President Obama in his State of the Union address had something for everyone, women, minorities, middle class and everyone in between. For women, President Obama called on the House of Representatives to take up and pass the Violence Against Women Act (“VAWA”) that cleared the Senate earlier on Tuesday.
“We know our economy is stronger when our wives, mothers, and daughters can live their lives free from discrimination in the workplace, and free from the fear of domestic violence,” he said. “Today, the Senate passed the Violence Against Women Act that Joe Biden originally wrote almost 20 years ago. I urge the House to do the same.”
The Violence Against Women Act provides grants to state and local authorities for legal assistance, transitional housing, law enforcement training, stalker databases and domestic violence hotlines. The Senate bill extends the act for five years and provides $659 million for VAWA programs, down 17 percent from the last reauthorization in 2005. A sticky point this time has been efforts to protect Native American women and girls on reservations from sexual assault and attacks and subjecting the accused to tribal courts. The VAWA has resulted in helping women to bring claims of domestic abuse and rape reports to the police. The VAWA expired in 2011 and put on hold many programs assisting women of domestic violence and sexual assaults,
President Obama also urged the passing of the Paycheck Fairness Act saying, “And I ask this Congress to declare that women should earn a living equal to their efforts, and finally pass the Paycheck Fairness Act this year.” The millions of women in this country are waiting on Congress to act.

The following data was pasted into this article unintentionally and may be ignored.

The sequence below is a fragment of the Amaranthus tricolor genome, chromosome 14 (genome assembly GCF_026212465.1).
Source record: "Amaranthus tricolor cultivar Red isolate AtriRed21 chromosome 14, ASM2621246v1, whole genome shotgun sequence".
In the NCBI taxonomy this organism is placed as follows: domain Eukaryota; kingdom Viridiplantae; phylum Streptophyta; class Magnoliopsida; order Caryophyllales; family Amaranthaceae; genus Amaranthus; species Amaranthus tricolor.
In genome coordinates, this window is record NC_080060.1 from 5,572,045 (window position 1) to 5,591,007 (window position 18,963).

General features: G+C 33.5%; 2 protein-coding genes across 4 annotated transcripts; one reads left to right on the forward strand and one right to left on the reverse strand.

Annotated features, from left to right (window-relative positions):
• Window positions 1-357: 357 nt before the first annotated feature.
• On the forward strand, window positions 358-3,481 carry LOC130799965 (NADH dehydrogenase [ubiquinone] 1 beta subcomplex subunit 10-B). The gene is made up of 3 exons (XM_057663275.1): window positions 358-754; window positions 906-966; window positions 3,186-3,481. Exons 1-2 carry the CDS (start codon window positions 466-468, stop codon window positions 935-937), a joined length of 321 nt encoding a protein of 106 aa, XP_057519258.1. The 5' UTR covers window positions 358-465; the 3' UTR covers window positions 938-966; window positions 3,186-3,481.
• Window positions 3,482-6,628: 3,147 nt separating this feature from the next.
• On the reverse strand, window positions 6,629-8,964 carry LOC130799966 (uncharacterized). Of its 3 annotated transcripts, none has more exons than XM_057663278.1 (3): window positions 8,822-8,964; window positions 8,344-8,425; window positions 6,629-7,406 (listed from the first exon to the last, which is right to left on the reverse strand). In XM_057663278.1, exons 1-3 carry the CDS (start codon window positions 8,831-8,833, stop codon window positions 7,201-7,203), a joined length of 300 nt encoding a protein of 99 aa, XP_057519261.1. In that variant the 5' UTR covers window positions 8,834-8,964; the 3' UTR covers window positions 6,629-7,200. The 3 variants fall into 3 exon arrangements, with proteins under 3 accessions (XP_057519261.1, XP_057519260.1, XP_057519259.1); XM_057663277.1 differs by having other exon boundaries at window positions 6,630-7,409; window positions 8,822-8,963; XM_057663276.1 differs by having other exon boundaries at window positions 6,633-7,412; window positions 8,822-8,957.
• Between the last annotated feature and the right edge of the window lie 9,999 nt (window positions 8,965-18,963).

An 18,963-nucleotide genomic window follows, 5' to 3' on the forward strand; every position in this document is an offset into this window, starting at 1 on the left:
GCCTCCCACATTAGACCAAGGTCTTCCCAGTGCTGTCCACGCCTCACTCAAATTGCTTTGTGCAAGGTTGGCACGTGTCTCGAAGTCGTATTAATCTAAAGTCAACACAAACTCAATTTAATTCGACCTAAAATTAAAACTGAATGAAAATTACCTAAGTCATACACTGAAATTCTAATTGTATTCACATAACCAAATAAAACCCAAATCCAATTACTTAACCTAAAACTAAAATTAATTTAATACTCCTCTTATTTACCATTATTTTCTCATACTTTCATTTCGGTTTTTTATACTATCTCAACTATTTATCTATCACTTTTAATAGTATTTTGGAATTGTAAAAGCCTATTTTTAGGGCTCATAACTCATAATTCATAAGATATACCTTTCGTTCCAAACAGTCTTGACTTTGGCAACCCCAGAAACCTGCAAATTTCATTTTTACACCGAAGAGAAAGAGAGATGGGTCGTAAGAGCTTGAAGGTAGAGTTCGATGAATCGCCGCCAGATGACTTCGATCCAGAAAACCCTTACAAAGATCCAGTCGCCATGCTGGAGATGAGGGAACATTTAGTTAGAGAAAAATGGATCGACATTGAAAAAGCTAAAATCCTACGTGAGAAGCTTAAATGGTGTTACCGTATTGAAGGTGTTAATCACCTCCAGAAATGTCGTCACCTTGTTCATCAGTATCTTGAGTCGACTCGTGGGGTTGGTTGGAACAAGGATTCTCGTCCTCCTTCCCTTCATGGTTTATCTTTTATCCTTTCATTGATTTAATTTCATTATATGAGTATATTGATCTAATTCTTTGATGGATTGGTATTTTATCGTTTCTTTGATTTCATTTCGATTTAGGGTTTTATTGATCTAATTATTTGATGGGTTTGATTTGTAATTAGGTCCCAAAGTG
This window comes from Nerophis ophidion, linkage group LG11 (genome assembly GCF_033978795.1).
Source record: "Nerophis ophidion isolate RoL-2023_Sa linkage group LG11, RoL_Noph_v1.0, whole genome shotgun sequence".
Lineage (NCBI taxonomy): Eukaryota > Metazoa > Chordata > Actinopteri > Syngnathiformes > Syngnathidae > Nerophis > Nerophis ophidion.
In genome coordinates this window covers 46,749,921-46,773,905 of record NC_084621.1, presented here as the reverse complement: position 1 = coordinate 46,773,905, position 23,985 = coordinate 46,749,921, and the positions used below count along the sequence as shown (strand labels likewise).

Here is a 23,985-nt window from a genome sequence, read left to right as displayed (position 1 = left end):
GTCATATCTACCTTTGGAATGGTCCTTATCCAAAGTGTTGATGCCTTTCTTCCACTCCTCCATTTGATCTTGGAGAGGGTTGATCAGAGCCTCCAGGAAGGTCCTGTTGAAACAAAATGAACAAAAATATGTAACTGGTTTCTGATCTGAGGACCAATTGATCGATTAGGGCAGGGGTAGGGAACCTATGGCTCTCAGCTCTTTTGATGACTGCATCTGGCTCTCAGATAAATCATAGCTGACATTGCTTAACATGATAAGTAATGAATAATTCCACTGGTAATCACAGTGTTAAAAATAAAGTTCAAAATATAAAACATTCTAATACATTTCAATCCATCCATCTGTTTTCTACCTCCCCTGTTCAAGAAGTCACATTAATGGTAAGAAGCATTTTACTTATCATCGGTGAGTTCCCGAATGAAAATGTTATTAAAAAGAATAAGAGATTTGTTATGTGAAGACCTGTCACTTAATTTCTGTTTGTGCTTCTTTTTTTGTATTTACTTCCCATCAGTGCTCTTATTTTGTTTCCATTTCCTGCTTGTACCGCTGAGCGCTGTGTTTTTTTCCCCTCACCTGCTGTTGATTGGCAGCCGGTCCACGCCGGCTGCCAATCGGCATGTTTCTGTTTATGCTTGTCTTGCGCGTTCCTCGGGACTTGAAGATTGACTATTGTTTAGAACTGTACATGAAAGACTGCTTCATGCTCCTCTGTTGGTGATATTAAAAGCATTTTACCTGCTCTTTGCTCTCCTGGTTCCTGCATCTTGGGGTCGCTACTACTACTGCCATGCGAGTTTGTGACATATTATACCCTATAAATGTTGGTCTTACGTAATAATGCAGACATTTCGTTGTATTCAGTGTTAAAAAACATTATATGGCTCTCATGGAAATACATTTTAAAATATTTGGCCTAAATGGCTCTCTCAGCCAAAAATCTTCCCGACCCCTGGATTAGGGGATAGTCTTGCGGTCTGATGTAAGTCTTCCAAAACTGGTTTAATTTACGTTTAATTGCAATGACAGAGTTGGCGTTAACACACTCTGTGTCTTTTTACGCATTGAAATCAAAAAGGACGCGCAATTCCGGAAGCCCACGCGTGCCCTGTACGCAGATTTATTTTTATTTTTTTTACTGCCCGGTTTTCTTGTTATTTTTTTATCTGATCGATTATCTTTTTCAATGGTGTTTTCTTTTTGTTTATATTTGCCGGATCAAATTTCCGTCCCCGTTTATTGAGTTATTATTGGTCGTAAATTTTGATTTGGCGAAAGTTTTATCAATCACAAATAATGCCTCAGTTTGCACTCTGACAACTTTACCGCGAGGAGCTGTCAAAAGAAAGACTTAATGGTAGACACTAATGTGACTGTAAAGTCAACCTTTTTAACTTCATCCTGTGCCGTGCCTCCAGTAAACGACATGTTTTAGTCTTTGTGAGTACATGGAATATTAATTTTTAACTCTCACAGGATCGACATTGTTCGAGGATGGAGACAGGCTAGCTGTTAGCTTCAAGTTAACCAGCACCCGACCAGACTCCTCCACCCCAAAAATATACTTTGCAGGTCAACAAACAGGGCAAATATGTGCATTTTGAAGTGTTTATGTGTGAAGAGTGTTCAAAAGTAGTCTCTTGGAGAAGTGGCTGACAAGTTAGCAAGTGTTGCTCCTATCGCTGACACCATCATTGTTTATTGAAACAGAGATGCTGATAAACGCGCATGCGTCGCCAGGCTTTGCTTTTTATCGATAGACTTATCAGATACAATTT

Priority number one is jobs. Education, jobs and training are tied to the success of a thriving middle class which means, “stronger families, stronger communities and a stronger America, according to the President.
Above all, we must protect our “most precious resources-our children.” We need new laws to make it harder for criminals to get guns. Nothing will be 100% safe but we must make an effort. President Obama saved his strongest argument for last—the vote on gun control legislation. He asked that Congress call for a vote. Calling the names of Gabrielle Giffords, the parents of Hadiya Pendleton, a student who was shot and killed within days after appearing in the Inauguration parade, the Newtown families, Aurora, Tucson and all others affected by gun violence-saying they deserve a vote—up or down.
In telling the story of voting rights, President Obama introduced Desilene Victor, a 102 year old black woman, who stood in line for hours to vote in Miami. President Obama introduced a presidential commission to examine election day problems. Voting is the bedrock of democracy. And the last election made abundantly clear that efforts are needed to ensure voters’ efforts to vote and that their rights are not infringed.
President Obama made his case with words, pictures and stories. A picture is said to be worth a thousand words. Stories tell more than words say. As a trial lawyer, we often paint a picture to the jury and tell a story to make our case. And President Obama used all three to make his case on where he wants to take the country.